America's Critical Infrastructure is Highly Vulnerable:
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America's Critical Infrastructure is Highly Vulnerable: Fending Off Cyber Threats—and Building Resiliency—Will Require Deeper Public-Private Collaboration

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Updated : 2023-05-23

Today, the Committee for Economic Development, the public policy center of The Conference Board (CED), issued a new Solutions BriefSecuring Critical Infrastructure: Building Resilience.

The report comes at a time when the United States is facing unprecedented challenges in safeguarding its critical infrastructure from both disruption and direct attack. Several factors are fueling heightened concern about the resiliency of these vital systems: escalating geopolitical tensions, the rapid integration of network-connected and automated technologies, systems that are growing more antiquated—and vulnerable—by the day; and the fact that the private sector operates most of the nation's critical infrastructure.

The Solutions Brief can be found here and is the latest in CED's Sustaining Capitalism series. It details the challenges of—and provides recommendations for—securing US critical infrastructure and building resiliency, focusing on three vital areas as case studies: water systems, energy, and communications.

"As cyberattacks escalate in number and complexity, it is crucial to build critical infrastructure systems that are robust and resilient. The overriding solution is deeper collaboration between public and private sector leaders. Key components of the partnership include building in resiliency to shorten if not eliminate the turnaround time to get systems back up, and training a second-to-none cybersecurity workforce that is both large and sophisticated enough to keep our systems secure—no easy feat, but paramount in an era where the only certainty is constant attacks that continuously evolve," said Dr. Lori Esposito Murray, President of CED.  

By the Numbers: Cyberattacks and Threats

  • 94 percent: The share of businesses with 100+ employees that experienced a cyberattack in 2022.
  • $8 trillionThe expected global cost of cybercrime in 2023.
  • 81 percent: The increase in cyber threats that organizations experienced at the start of the pandemic.
  • 100 percent: From 2021 to 2022, the share of cyberattacks led by nation-states targeting critical infrastructure grew by 100 percent (going from 20 to 40 percent). This is largely due to Russia's goal of damaging Ukrainian infrastructure, and espionage targeting Ukraine's allies, including the US.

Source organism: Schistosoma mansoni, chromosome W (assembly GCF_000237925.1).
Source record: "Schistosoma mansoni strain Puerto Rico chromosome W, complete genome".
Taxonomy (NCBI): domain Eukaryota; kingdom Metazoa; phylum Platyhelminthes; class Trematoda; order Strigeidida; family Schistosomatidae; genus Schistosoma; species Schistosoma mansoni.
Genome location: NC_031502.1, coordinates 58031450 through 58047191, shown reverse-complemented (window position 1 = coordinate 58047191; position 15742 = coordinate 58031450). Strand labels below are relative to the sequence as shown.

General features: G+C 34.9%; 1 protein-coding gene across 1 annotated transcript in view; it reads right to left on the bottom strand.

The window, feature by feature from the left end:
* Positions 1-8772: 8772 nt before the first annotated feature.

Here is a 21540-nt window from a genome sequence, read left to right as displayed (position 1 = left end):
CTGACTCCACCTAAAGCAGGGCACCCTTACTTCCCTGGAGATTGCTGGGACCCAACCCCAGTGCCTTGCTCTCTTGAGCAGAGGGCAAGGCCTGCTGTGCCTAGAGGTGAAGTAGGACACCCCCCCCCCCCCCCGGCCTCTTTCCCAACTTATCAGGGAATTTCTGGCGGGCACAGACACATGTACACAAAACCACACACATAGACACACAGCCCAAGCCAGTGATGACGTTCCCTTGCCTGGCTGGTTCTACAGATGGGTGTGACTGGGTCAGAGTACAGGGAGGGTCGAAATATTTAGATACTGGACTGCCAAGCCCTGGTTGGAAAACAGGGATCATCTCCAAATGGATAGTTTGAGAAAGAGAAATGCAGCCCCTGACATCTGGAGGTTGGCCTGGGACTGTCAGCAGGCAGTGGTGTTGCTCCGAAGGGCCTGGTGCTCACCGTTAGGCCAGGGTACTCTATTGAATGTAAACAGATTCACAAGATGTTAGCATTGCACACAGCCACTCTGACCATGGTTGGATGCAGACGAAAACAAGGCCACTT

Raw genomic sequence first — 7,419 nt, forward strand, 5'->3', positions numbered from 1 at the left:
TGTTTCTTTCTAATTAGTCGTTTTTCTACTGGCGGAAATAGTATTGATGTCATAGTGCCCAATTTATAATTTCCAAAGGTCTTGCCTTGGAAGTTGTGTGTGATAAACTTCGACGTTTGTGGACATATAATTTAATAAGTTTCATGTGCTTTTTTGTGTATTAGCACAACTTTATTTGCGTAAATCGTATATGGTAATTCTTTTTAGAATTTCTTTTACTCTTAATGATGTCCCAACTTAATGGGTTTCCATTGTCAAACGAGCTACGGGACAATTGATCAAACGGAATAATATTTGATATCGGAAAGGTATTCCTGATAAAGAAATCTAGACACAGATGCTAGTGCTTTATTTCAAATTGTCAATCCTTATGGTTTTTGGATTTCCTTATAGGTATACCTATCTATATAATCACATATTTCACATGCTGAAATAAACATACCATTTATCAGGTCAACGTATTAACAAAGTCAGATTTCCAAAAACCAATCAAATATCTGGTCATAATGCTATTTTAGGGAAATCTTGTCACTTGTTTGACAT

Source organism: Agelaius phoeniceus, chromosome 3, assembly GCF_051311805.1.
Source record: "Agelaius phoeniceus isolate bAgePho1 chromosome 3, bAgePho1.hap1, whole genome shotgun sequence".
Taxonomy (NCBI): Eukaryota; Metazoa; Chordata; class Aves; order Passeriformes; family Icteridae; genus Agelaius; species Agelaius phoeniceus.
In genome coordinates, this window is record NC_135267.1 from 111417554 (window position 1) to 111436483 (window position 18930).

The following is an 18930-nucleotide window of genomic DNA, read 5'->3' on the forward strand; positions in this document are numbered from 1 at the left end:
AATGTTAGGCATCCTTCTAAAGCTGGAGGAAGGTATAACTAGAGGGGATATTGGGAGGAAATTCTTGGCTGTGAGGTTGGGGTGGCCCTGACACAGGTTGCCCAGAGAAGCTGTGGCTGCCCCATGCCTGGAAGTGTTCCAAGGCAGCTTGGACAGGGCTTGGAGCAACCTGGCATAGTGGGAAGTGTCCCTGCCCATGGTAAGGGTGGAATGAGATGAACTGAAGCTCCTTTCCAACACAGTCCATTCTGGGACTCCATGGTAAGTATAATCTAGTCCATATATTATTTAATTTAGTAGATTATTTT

• $1.9 trillionA hypothetical catastrophic cyberattack on energy plants that leaves nearly 100 million people without power for weeks would cost the US economy up to $1.9 trillion over six years.

Key Recommendations from the Solutions Brief:

1)  Increase collaboration and information-sharing between government and the private sector, prioritizing operators of critical infrastructure.

  • Clearly define and strengthen the role of the Cybersecurity and Infrastructure Security Agency (CISA) as national coordinator to lead the national cybersecurity efforts.
  • The Cyber Incident Reporting for Critical Infrastructure Act (CIRCIA) should be expeditiously implemented by CISA and Sector Risk Management Agencies (SRMAs).
  • Harmonize and deconflict reporting requirements as new CIRCIA, Securities and Exchange Commission (SEC), and sector-specific frameworks are implemented.
  • Update the 2013 presidential directive governing critical infrastructure efforts across federal agencies.
  • Provide guidance to SRMAs on updating sector plans and minimizing the amount of remediation time to strengthen resiliency.
  • Promote participation of critical infrastructure firms in CISA's Sector Coordinating Councils (SCCs).
  • Continue work with allied countries to develop international norms and standards around cybersecurity.
  • Critical infrastructure owners and operators must make cybersecurity a top governance priority, which should include a review of supply chains for vulnerabilities.

2)  Strengthen the resiliency of critical infrastructure and the government's ability to detect and respond to cyberattacks and threats.

  • Fund implementation of the National Cybersecurity Strategy, utilizing available funding from the Bipartisan Infrastructure Bill and the Inflation Reduction Act.
  • Raise awareness of and expand the provision of federal resources and technical assistance.
  • Require that CISA define systemically important entities.
  • Encourage the private sector to adopt robust security measures, including working jointly with government leaders to pursue the development of minimum standards for critical sectors.
  • Assess applications for artificial intelligence (AI) in critical systems and threats of AI use in cyber warfare.
  • Boost funding for research to advance cybersecurity and resilience.
  • Invest in building a cybersecurity workforce with skills to secure critical systems.

About CED
The Committee for Economic Development (CED) is the public policy center of The Conference Board. The nonprofit, nonpartisan, business-led organization delivers well-researched analysis and reasoned solutions in the nation's interest. CED Trustees are chief executive officers and key executives of leading US companies who bring their unique experience to address today's pressing policy issues. Collectively they represent 30+ industries, over a trillion dollars in revenue, and over 4 million employees.    

About The Conference Board
The Conference Board is the member-driven think tank that delivers trusted insights for what's ahead. Founded in 1916, we are a non-partisan, not-for-profit entity holding 501 (c) (3) tax-exempt status in the United States.


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